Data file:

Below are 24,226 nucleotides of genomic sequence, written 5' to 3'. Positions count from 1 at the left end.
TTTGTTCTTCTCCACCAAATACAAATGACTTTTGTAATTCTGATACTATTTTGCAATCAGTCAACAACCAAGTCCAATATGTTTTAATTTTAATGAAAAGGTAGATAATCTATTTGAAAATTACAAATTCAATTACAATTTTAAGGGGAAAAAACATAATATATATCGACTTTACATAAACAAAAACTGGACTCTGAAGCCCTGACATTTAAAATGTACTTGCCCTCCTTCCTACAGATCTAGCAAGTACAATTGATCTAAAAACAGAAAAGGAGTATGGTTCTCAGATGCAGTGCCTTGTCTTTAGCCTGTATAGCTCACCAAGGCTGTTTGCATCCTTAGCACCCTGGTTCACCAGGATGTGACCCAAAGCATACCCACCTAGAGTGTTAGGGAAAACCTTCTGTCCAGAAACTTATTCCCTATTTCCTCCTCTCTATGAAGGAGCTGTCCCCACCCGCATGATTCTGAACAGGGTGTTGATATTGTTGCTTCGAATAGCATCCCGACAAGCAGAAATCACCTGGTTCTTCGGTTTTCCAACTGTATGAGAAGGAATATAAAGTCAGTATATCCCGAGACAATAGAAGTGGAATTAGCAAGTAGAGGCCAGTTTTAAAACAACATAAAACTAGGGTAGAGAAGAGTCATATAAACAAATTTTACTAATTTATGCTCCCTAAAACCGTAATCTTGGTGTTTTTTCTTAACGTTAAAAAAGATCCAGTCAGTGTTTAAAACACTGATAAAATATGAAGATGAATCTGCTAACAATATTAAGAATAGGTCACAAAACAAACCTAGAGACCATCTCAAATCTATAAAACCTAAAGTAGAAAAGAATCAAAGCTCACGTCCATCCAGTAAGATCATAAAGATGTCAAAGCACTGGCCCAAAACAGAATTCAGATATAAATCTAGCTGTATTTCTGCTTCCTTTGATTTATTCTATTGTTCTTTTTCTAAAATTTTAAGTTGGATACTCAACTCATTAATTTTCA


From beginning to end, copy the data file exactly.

Below are 24,226 nucleotides of genomic sequence, written 5' to 3'. Positions count from 1 at the left end.
TTTGTTCTTCTCCACCAAATACAAATGACTTTTGTAATTCTGATACTATTTTGCAATCAGTCAACAACCAAGTCCAATATGTTTTAATTTTAATGAAAAGGTAGATAATCTATTTGAAAATTACAAATTCAATTACAATTTTAAGGGGAAAAAACATAATATATATCGACTTTACATAAACAAAAACTGGACTCTGAAGCCCTGACATTTAAAATGTACTTGCCCTCCTTCCTACAGATCTAGCAAGTACAATTGATCTAAAAACAGAAAAGGAGTATGGTTCTCAGATGCAGTGCCTTGTCTTTAGCCTGTATAGCTCACCAAGGCTGTTTGCATCCTTAGCACCCTGGTTCACCAGGATGTGACCCAAAGCATACCCACCTAGAGTGTTAGGGAAAACCTTCTGTCCAGAAACTTATTCCCTATTTCCTCCTCTCTATGAAGGAGCTGTCCCCACCCGCATGATTCTGAACAGGGTGTTGATATTGTTGCTTCGAATAGCATCCCGACAAGCAGAAATCACCTGGTTCTTCGGTTTTCCAACTGTATGAGAAGGAATATAAAGTCAGTATATCCCGAGACAATAGAAGTGGAATTAGCAAGTAGAGGCCAGTTTTAAAACAACATAAAACTAGGGTAGAGAAGAGTCATATAAACAAATTTTACTAATTTATGCTCCCTAAAACCGTAATCTTGGTGTTTTTTCTTAACGTTAAAAAAGATCCAGTCAGTGTTTAAAACACTGATAAAATATGAAGATGAATCTGCTAACAATATTAAGAATAGGTCACAAAACAAACCTAGAGACCATCTCAAATCTATAAAACCTAAAGTAGAAAAGAATCAAAGCTCACGTCCATCCAGTAAGATCATAAAGATGTCAAAGCACTGGCCCAAAACAGAATTCAGATATAAATCTAGCTGTATTTCTGCTTCCTTTGATTTATTCTATTGTTCTTTTTCTAAAATTTTAAGTTGGATACTCAACTCATTAATTTTCA